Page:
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Bill Charlap Trio with Freddy Cole: Carrying the Torch

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In our time, when so many of our loved “professors of piano” are no longer with us—we have no Oscar Peterson, no Tommy Flanagan, no Hank Jones—only a handful of players are filling that void. Bill Charlap is one of that select group, a sort of hybrid of Bill Evans and Red Garland. He’s a standard-bearer for elegant, tasteful, swinging piano work, and a champion of the popular music of America. Some of his most memorable recordings feature work by Hoagy Carmichael, Leonard Bernstein, and George Gershwin.

Bill Charlap is a busy musician. As well as regular appearances with his wife, pianist Renee Rosnes, and a recent 50-city tour with a septet celebrating the 70th anniversary of Blue Note Records, he is the artistic director of New York’s Jazz in July Festival.

One of Charlap’s favoured musical configurations is the piano trio. The Bill Charlap Trio was formed in 1997, and it has risen to the top ranks in the performing and recording world. Two of the Trio’s recordings—Somewhere: The Songs of Leonard Bernstein and, more recently, The Bill Charlap Trio: Live at the Village Vanguard—were nominated for Grammy awards. All have been warmly received by audiences and critics alike.

To me, Peter Washington, the bass player, is the world’s foremost authority on Paul Chambers—he has that sound. Peter is one of the most important bass players around, a first-call for the jazz connoisseur. Kenny Washington (unrelated), the drummer, is a post-bop/hard bop purist—very precise, very tasteful, very selective in the music he plays and the musicians he plays with. He also hosts his own jazz radio show.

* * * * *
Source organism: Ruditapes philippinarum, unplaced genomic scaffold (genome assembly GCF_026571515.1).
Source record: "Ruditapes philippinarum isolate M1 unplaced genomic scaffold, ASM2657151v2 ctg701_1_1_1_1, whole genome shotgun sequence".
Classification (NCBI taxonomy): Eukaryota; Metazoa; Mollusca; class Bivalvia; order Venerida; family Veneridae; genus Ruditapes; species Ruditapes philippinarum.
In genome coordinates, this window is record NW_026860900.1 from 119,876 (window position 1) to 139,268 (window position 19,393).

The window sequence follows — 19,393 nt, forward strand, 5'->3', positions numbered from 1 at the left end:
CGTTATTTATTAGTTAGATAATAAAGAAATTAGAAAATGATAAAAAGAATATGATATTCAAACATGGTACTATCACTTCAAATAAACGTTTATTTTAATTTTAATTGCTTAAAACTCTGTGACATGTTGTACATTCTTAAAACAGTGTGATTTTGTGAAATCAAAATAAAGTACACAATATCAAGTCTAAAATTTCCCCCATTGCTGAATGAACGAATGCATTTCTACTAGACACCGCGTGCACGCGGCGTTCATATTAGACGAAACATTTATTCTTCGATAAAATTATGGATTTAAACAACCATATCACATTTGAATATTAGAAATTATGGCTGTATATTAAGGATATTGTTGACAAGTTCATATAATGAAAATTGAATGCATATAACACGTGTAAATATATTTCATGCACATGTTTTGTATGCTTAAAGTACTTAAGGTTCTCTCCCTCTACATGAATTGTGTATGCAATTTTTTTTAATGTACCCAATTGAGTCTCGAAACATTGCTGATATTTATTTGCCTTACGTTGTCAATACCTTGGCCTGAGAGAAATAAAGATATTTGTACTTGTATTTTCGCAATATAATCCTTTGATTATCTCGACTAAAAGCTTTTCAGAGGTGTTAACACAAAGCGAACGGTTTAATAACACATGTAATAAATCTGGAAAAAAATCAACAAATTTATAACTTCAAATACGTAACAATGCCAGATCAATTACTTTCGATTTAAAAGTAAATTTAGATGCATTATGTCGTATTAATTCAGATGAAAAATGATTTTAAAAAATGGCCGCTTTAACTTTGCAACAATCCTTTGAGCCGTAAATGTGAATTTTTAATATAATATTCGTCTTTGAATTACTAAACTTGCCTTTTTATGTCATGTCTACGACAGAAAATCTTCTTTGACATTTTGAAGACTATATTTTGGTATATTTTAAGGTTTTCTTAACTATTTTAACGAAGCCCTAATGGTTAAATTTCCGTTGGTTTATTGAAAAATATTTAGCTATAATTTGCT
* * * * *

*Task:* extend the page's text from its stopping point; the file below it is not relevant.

For these Winnipeg concerts, the Bill Charlap Trio will be joined by one of the living legends of jazz, Freddy Cole.

What needs to be said about Freddy Cole? He’s a beautiful jazz musician, a balladeer with that golden phraseology that so many great singers have sought. He has a sweet touch at the keyboard too. Now in his 80s, he brings to the stage a long and illustrious career as a performer and recording artist. His trio has been touring regularly for decades, and he continues to produce recordings almost annually. He’s not losing steam either—a recent one, Freddy Cole Sings Mr B, was nominated for a Grammy.

Cole is the youngest of a musical family (visitors in his childhood home included Duke Ellington and Count Basie) and there’s no doubt he is carrying on the legacy of his brother, Nat “King” Cole. Freddy’s voice is a little deeper, a little darker. I hear Johnny Hartmann in his styling—warm, elegant, swinging. He is definitely in the top echelon of the singers. The New York Times calls him “the most maturely expressive male jazz singer of his generation, if not the best alive.” I couldn’t agree more.

The Bill Charlap Trio plus Freddy Cole—and they’re performing Cole Porter’s classic tunes? This concert is going to swing Winnipeg audiences right out of their seats!


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